Yanelys Nuñez Leyva
HAVANA TIMES — We had a series of setbacks while setting up our exhibition (titled “The Theater in Pictures”).
First, since we arrived only a day before the opening date, we had to postpone the inauguration in order to set up the pieces in less of a rush.
We had also scheduled the opening at 3 in the afternoon on the day following our arrival. We couldn’t arrive on time because the bus (public transportation is always the culprit) that was to take us to the city took longer than expected picking up participants who lived at different points around town.
But that wasn’t everything. In the morning, hours before the opening, three of our pieces fell off the walls, and one was damaged in the process.
At that point, I felt as though there were some negative vibes around us.
At last, the exhibition was ready. We had managed to put together a series of promotional posters for plays and other theater pieces, as well as the cover pages of Tablas magazine, in the lobby of the 10 de Octubre theater. We felt a little bad over having had to postpone the opening, so we went to the town’s piano-bar, a cozy place (perhaps a bit too dark for my taste), to forget our woes.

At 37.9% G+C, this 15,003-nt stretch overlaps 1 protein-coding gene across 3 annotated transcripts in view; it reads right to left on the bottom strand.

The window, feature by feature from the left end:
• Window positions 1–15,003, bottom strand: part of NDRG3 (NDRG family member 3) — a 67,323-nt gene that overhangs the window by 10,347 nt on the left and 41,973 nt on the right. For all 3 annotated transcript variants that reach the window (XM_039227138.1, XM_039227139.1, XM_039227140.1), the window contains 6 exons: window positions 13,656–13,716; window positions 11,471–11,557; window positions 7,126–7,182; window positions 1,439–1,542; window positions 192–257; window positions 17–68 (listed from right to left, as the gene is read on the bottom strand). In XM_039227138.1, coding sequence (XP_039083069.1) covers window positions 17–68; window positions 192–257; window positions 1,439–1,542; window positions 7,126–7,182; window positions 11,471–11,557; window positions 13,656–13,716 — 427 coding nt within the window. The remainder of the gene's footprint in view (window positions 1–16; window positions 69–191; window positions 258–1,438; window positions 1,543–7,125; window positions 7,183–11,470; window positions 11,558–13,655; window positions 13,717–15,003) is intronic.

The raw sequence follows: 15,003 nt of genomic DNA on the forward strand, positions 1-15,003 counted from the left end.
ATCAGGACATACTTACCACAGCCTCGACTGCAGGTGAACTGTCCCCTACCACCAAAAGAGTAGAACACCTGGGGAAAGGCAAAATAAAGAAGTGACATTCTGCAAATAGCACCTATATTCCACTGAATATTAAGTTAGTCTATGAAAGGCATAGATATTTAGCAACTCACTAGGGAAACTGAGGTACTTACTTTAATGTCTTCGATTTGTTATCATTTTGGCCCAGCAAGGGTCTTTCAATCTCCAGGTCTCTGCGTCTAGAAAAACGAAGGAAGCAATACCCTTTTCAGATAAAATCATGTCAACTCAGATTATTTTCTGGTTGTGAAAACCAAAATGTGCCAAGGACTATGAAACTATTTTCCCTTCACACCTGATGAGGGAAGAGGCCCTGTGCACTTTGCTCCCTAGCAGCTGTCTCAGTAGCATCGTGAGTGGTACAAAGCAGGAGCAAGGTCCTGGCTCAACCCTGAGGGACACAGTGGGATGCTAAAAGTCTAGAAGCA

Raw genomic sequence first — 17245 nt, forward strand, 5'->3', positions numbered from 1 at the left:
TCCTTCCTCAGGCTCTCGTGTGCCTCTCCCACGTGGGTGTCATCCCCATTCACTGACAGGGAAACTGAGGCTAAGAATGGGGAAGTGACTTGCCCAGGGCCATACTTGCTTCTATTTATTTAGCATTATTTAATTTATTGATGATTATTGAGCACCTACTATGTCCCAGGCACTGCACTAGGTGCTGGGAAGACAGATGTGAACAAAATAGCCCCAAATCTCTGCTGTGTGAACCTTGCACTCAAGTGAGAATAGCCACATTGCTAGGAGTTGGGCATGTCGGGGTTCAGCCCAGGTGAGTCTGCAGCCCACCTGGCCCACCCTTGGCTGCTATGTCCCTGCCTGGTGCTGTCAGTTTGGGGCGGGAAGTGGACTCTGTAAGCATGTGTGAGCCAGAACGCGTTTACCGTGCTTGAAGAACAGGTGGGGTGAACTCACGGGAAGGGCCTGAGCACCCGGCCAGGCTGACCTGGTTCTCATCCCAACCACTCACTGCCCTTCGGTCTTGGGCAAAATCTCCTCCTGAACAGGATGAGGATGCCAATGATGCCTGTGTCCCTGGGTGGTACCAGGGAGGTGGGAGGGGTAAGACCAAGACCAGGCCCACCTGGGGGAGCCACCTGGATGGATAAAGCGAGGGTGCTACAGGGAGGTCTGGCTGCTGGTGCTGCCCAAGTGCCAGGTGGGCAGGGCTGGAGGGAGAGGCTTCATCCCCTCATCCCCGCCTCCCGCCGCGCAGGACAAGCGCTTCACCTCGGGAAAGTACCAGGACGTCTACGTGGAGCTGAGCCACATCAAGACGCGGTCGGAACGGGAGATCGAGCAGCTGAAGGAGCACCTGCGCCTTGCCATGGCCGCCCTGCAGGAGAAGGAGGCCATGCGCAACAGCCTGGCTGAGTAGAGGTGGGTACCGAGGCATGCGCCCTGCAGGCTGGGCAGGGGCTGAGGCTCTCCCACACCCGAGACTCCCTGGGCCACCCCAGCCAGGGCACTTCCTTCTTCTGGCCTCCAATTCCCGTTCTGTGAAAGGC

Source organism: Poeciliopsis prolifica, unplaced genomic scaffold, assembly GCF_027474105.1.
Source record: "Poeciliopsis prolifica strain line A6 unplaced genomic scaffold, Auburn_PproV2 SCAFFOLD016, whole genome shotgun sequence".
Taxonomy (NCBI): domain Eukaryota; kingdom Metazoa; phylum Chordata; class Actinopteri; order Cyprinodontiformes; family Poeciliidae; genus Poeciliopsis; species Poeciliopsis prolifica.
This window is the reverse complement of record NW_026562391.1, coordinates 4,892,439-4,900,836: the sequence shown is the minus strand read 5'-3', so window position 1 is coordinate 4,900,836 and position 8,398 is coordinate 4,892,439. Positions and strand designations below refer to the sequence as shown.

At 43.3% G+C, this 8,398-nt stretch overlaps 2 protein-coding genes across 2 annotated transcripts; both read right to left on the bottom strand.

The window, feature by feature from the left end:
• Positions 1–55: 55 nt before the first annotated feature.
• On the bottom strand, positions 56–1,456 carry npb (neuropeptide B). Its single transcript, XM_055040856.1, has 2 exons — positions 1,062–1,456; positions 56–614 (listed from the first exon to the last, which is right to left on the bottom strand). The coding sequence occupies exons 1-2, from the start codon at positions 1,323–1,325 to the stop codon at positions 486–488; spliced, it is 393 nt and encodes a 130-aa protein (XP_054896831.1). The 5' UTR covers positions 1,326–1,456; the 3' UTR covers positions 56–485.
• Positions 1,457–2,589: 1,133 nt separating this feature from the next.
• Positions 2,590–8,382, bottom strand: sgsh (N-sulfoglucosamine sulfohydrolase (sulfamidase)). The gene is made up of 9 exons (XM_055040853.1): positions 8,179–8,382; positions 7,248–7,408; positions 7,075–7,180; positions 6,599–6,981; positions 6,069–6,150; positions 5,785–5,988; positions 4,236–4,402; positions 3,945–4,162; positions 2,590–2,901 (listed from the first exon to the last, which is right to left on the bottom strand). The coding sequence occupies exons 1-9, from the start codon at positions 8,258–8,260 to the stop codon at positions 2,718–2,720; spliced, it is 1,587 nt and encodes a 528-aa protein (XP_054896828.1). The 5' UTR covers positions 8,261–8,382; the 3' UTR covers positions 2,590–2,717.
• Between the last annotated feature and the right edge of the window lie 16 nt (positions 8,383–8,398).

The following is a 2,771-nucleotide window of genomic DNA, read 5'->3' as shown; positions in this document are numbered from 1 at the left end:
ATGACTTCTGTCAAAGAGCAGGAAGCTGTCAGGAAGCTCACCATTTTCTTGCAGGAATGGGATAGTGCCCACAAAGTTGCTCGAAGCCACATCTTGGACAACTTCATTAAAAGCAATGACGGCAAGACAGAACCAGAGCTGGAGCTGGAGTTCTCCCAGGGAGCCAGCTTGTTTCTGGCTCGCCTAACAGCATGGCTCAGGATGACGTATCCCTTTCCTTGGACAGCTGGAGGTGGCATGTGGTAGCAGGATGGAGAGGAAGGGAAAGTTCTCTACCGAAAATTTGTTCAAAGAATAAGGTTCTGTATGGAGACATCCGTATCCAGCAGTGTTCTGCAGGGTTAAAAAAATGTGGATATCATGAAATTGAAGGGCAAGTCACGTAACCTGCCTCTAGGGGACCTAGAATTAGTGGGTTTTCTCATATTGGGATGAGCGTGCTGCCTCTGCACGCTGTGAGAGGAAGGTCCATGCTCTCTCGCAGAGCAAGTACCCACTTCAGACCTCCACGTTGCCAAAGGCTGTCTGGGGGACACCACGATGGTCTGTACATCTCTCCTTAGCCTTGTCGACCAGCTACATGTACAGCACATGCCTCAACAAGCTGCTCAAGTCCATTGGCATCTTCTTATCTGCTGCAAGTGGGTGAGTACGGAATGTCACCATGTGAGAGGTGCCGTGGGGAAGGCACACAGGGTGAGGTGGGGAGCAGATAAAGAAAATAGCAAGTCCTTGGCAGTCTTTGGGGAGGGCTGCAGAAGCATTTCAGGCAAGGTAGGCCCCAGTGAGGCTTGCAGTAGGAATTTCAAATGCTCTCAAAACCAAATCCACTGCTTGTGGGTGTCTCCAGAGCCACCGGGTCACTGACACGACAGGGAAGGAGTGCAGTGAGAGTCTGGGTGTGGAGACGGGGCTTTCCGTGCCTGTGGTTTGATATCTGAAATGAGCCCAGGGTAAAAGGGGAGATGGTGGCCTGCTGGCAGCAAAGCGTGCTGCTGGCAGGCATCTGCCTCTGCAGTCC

Very few tables were taken by customers (which spared us the risk of having to deal with a boisterous crowd).
We were shocked to find out that the cocktails, spirits, wines, soft drinks and juices sold there cost only 10 Cuban pesos (around fifty US cents) and that, in this case, the popular saying “cheap things come dear” did not apply, for the drinks we had were very good.
We had paid the El Nectar juice store a visit the day before. They also sell fruits there. It is a lovely, affordable place: a glass of natural fruit juice costs one Cuban peso. The rest of the products are also sold at very low prices.
We had also gone to the Casa de la Croqueta (“Rissole House”), a place that drew my attention the day of my arrival, chiefly because of the number of patrons there. Honestly, I still don’t know what people saw there – the prices were low, true, but that was all. I don’t know, perhaps it’s a place where people socialize.
By contrast, the town’s vegetarian restaurant is a dreamlike place (and also frequented by many people).
This small establishment, fitted with only 5 tables, offers a variety of exquisite dishes. I recommend a vegetable soup called La Juliana, a brew that could lift three dead people off the ground.
Though mentioning how low the prices there were might be redundant, I can’t help mention that this plate of soup costs 1.65 Cuban pesos.
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